Competing against high-level athletes, refugee athletes step up to the challenge.
Dominic, 18 and Lydia, 17 are representing the Athlete Refugee Team at the IAAF World U20 Championships in Finland. © UNHCR/Pinja Naamaka
When 17-year-old Lydia Mamun takes to the starting line for the 800m event at the IAAF (International Association of Athletics Federations) World U20 Championships in Tampere, Finland, it’s a dream come true.
“I want to make my father very proud – and maybe I can help my brothers and sisters in the future,” she says. “My father has been very supportive of my drive for running, he even called to wish me good luck before I travelled to Finland.”
Lydia and her six siblings fled from South Sudan in the aftermath of the civil war. Together with their father, they found safety at the expansive Dadaab refugee camp in North Eastern Kenya.
Lydia has always been a keen runner, but developing her skills as an athlete often proved to be a challenge; living in a camp makes it difficult to train professionally.
As part of an initiative supported by UNHCR, the UN Refugee Agency, and the Tegla Loroupe Peace Foundation, Lydia now lives on the outskirts of Nairobi with 25 other refugee athletes, where they get the opportunity to train, improve their running skills, and also attend school.
“One day I’m going to be a doctor and I’ll help members of my community and family,” Lydia declares before she takes off. Today she is running for the Athlete Refugee Team, an opportunity to be seen by a global audience alongside her new athlete friends from around the world. And of course, to bring her great athletic talent to the table- Lydia sets a new Personal Best time of 2:29.73 at the 800m event in Finland.
But Lydia is not alone in Tampere. Taking part in the 1500m event is Dominic Lokolong, an 18-year-old refugee from South Sudan who used to live in Kakuma camp with his brother. He believes that running will help him improve his life in the future.
“I’m hopeful that one day I’ll win a medal or even break a record. Then I can help my parents back in South Sudan and move my brother from the camp. Running is my life,” Dominic says, before he sets a Personal Best time of 3:59.63 in the 1500m race.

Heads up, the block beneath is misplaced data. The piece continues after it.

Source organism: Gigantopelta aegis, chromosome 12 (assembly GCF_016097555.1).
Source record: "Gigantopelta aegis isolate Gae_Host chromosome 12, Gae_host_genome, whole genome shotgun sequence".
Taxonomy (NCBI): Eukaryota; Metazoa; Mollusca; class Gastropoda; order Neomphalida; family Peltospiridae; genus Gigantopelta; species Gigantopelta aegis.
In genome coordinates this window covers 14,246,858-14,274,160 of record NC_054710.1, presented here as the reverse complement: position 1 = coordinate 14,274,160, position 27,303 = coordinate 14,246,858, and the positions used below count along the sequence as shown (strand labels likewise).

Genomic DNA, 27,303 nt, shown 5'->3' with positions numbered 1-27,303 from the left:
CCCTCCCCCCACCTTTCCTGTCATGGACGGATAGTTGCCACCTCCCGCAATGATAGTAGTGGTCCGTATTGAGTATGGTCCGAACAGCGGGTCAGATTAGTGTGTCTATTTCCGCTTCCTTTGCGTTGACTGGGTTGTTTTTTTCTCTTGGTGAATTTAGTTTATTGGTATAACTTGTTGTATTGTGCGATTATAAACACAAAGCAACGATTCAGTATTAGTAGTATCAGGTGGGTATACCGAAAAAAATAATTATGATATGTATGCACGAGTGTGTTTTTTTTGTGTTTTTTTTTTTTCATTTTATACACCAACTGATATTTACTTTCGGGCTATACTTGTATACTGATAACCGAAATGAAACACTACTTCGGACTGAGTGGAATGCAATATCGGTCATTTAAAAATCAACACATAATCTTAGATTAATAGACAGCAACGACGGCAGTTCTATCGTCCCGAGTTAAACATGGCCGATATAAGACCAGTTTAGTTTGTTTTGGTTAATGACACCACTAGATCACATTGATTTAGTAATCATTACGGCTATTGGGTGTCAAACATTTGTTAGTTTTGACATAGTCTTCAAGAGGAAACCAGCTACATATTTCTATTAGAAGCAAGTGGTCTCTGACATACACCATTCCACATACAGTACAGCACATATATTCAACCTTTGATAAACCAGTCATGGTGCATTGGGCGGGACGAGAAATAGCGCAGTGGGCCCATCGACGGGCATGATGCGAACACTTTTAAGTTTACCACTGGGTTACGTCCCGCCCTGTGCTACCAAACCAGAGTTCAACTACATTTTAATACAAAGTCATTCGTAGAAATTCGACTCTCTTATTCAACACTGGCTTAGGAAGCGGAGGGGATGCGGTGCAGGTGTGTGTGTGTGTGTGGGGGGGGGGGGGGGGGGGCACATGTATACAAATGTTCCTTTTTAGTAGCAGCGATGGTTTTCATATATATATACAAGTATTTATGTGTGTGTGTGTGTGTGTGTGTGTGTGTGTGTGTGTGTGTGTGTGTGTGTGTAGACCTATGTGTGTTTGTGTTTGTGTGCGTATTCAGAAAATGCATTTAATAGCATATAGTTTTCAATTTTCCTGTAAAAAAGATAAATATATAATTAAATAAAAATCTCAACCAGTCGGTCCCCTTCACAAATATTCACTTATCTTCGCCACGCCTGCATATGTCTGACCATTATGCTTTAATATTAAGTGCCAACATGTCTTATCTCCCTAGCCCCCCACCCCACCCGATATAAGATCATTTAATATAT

The IAAF World U20 Athletics Championships, which lasts for six days starting 10 July, has brought together more than 1400 young athletes from almost 150 countries competing in various disciplines. But for the first time ever, it has incorporated the Athlete Refugee Team.
“We’ve made so many new friends from all over the world. I am very happy,” said Dominic, thanking IAAF for the opportunity to take part in the World U20 Championships and many other competitions. He dreams of launching a career in sports management in the near future, and things are looking bright for him.
The coach, Joseph Domongole, has been with the team since 2013. He is impressed with the effort the athletes put in, and their work ethic.
“I’m very happy that both athletes have set Personal Best times, but the most important thing for me is the exposure. This experience will be a great boost for their confidence and it won’t be long before we see a medal,” he asserts proudly.
Members of the Athlete Refugee Team, training under the world-renowned Kenyan marathoner Ambassador Tegla Loroupe, are involved in many events in Kenya and abroad. The project includes both educational support and athletic participation, giving the athletes the chance to fulfil their dreams in adulthood.
The Refugee Athletics Project was established in Kenya in 2013. In 2016, the International Olympic Committee invited athletes from the project to take part in the Olympic Games in Rio de Janeiro, Brazil, for the first time ever.
The members of the Athlete Refugee Team are in the spotlight during the rest of their time in Tampere. Lots of supporters want to meet the refugee athletes, take selfies and send words of encouragement. So far, they’ve made friends with teams from Portugal, India, Latvia, Finland, Cuba, Uganda, Nigeria, Sweden, Bulgaria, France, Guam, Barbados, Jamaica and South Africa – and the tournament isn’t finished yet.
On the fourth day, Dominic and Lydia are having a typical Finnish breakfast with dark rye bread at the hotel in Tampere. They’re no longer competing, but still excited to get out of the hotel and meet their new friends again.
“I’ve had a great time so far and can’t wait for the next few days to learn more from the people of Finland and our fellow athletes,” Dominic says, as they hurry out of the hotel and head back to the Tampere stadium.